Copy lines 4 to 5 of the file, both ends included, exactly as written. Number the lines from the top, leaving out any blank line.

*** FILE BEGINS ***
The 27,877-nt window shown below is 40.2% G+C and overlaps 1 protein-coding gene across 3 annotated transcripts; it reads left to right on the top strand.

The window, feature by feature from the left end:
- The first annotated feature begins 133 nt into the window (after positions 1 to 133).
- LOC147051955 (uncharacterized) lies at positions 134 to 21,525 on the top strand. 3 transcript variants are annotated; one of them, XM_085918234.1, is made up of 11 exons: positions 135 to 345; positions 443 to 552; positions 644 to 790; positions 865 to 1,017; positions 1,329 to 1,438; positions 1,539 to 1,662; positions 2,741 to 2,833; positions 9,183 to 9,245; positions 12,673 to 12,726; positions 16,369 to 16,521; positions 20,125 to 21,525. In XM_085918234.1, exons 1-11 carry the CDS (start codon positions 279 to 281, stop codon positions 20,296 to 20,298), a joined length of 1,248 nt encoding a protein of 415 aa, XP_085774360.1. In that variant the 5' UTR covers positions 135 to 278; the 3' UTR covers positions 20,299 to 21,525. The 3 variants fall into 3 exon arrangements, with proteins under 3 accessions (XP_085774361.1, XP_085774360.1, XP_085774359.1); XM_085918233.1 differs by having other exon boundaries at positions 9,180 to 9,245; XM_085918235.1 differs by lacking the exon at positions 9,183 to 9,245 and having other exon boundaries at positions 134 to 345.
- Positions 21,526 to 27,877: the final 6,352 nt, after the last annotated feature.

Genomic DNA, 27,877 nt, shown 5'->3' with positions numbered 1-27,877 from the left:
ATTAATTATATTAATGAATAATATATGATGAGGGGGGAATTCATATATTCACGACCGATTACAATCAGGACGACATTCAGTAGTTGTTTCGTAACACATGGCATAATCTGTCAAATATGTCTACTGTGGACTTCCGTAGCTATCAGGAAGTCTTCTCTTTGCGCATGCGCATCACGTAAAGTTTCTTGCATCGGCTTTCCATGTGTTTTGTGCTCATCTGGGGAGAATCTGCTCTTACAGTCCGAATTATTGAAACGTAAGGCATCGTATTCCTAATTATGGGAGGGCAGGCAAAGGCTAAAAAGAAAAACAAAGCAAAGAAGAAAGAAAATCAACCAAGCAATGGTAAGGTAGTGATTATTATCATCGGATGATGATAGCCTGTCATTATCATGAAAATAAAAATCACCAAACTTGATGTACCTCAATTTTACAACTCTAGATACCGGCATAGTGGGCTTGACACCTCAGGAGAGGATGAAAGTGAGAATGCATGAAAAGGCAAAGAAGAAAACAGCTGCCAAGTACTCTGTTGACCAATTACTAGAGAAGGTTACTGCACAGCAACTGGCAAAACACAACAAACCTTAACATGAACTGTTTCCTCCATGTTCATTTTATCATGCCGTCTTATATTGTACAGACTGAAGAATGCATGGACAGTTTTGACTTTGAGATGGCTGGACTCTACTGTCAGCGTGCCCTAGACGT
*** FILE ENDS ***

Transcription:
- LOC147051955 (uncharacterized) lies at positions 134 to 21,525 on the top strand. 3 transcript variants are annotated; one of them, XM_085918234.1, is made up of 11 exons: positions 135 to 345; positions 443 to 552; positions 644 to 790; positions 865 to 1,017; positions 1,329 to 1,438; positions 1,539 to 1,662; positions 2,741 to 2,833; positions 9,183 to 9,245; positions 12,673 to 12,726; positions 16,369 to 16,521; positions 20,125 to 21,525. In XM_085918234.1, exons 1-11 carry the CDS (start codon positions 279 to 281, stop codon positions 20,296 to 20,298), a joined length of 1,248 nt encoding a protein of 415 aa, XP_085774360.1. In that variant the 5' UTR covers positions 135 to 278; the 3' UTR covers positions 20,299 to 21,525. The 3 variants fall into 3 exon arrangements, with proteins under 3 accessions (XP_085774361.1, XP_085774360.1, XP_085774359.1); XM_085918233.1 differs by having other exon boundaries at positions 9,180 to 9,245; XM_085918235.1 differs by lacking the exon at positions 9,183 to 9,245 and having other exon boundaries at positions 134 to 345.
- Positions 21,526 to 27,877: the final 6,352 nt, after the last annotated feature.